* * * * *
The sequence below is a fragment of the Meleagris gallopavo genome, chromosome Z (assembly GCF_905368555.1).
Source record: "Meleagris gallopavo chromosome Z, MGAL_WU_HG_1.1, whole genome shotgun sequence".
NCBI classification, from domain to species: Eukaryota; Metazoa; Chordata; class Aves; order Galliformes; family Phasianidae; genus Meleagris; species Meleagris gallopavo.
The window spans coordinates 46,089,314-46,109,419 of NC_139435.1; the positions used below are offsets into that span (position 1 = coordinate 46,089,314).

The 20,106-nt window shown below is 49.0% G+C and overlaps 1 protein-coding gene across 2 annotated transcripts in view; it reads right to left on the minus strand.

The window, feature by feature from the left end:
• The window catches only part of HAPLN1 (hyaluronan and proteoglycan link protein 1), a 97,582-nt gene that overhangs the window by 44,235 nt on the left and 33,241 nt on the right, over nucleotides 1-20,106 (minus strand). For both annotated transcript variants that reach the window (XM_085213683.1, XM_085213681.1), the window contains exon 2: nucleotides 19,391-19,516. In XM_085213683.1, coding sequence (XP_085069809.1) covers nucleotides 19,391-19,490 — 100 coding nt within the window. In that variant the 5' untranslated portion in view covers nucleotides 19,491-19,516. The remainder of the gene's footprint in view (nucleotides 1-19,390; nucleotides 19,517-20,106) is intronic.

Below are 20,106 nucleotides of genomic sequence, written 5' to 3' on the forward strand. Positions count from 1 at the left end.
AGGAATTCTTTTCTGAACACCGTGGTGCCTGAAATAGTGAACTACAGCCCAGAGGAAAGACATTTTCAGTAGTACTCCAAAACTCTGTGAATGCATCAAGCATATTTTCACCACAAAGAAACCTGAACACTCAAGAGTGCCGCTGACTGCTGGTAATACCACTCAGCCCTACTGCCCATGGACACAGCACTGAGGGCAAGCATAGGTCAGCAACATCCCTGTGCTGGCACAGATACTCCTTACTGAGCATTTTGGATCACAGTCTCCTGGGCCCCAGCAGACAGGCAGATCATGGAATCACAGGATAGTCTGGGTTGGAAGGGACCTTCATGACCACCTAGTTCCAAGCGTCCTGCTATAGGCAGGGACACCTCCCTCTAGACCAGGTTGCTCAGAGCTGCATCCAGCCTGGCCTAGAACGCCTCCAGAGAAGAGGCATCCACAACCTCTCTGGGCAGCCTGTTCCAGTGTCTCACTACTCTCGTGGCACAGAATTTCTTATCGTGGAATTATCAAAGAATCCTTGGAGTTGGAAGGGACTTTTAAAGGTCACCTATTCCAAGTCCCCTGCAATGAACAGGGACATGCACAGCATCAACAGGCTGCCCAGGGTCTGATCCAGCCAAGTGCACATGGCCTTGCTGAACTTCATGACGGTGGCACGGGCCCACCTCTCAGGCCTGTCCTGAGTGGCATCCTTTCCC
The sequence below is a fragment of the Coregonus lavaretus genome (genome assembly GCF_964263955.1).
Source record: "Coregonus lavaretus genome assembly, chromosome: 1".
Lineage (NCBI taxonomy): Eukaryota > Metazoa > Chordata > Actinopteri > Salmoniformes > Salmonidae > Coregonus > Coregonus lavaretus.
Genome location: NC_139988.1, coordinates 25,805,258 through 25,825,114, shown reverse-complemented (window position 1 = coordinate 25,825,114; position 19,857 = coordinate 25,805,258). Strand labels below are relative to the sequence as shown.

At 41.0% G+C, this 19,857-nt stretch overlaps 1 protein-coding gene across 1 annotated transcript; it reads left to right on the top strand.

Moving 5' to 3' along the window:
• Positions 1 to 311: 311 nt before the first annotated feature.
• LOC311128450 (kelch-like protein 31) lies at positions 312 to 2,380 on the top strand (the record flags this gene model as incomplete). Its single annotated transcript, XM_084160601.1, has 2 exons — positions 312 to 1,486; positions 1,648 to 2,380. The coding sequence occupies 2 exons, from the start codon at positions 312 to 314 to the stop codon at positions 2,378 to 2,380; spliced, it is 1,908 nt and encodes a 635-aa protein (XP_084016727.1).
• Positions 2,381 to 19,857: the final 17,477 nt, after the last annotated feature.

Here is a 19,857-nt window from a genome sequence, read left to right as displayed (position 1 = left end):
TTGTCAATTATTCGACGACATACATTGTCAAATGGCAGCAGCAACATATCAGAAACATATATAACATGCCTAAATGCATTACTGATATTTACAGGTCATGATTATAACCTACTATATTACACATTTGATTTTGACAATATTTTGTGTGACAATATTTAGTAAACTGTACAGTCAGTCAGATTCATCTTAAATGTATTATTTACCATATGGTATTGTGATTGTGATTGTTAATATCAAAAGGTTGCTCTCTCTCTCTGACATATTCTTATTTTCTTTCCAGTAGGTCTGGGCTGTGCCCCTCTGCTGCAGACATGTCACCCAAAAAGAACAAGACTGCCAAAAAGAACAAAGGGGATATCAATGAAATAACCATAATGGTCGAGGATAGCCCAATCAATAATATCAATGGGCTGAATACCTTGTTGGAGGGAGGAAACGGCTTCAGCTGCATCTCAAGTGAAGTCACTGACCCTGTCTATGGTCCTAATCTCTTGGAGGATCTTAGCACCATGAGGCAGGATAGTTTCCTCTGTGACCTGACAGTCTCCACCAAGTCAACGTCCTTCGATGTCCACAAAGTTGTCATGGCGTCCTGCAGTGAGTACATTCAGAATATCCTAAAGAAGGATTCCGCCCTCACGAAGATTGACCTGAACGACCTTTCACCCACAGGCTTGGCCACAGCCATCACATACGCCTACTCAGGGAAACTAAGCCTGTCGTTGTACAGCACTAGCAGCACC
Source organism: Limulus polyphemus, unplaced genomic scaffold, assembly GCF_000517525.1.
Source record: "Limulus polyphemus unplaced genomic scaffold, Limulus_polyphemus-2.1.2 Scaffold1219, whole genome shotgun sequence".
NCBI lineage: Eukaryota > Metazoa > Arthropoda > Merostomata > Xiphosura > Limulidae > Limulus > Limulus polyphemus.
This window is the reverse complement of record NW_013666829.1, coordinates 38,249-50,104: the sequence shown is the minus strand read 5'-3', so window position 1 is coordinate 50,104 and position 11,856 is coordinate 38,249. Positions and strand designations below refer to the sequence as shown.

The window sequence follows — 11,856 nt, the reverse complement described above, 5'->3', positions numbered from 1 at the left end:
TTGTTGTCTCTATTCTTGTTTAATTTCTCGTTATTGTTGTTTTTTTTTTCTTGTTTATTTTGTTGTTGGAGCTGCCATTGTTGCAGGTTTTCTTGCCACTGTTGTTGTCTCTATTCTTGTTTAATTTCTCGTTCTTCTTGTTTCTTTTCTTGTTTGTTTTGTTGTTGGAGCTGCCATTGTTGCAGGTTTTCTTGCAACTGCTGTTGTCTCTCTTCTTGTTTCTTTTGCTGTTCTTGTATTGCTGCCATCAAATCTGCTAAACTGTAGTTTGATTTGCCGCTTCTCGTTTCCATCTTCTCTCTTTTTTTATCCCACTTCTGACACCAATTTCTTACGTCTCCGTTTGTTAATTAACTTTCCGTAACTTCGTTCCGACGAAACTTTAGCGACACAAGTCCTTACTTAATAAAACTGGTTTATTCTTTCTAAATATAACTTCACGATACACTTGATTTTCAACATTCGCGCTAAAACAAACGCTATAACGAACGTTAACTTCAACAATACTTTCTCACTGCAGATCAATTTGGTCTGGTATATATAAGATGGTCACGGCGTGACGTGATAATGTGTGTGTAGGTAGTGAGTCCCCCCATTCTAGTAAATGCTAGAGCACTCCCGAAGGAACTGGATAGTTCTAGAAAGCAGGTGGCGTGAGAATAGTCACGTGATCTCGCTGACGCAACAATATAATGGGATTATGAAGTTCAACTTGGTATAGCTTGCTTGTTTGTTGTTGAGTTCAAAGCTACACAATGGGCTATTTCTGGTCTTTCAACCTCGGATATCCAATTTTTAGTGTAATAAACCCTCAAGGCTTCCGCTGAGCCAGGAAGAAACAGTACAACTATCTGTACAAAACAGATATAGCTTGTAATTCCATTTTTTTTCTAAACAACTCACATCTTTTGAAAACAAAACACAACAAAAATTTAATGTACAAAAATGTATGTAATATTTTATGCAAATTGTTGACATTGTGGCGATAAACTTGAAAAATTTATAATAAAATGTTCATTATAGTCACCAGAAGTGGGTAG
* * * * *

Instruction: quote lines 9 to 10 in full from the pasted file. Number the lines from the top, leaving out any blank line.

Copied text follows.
AGGAATTCTTTTCTGAACACCGTGGTGCCTGAAATAGTGAACTACAGCCCAGAGGAAAGACATTTTCAGTAGTACTCCAAAACTCTGTGAATGCATCAAGCATATTTTCACCACAAAGAAACCTGAACACTCAAGAGTGCCGCTGACTGCTGGTAATACCACTCAGCCCTACTGCCCATGGACACAGCACTGAGGGCAAGCATAGGTCAGCAACATCCCTGTGCTGGCACAGATACTCCTTACTGAGCATTTTGGATCACAGTCTCCTGGGCCCCAGCAGACAGGCAGATCATGGAATCACAGGATAGTCTGGGTTGGAAGGGACCTTCATGACCACCTAGTTCCAAGCGTCCTGCTATAGGCAGGGACACCTCCCTCTAGACCAGGTTGCTCAGAGCTGCATCCAGCCTGGCCTAGAACGCCTCCAGAGAAGAGGCATCCACAACCTCTCTGGGCAGCCTGTTCCAGTGTCTCACTACTCTCGTGGCACAGAATTTCTTATCGTGGAATTATCAAAGAATCCTTGGAGTTGGAAGGGACTTTTAAAGGTCACCTATTCCAAGTCCCCTGCAATGAACAGGGACATGCACAGCATCAACAGGCTGCCCAGGGTCTGATCCAGCCAAGTGCACATGGCCTTGCTGAACTTCATGACGGTGGCACGGGCCCACCTCTCAGGCCTGTCCTGAGTGGCATCCTTTCCC
The sequence below is a fragment of the Coregonus lavaretus genome (genome assembly GCF_964263955.1).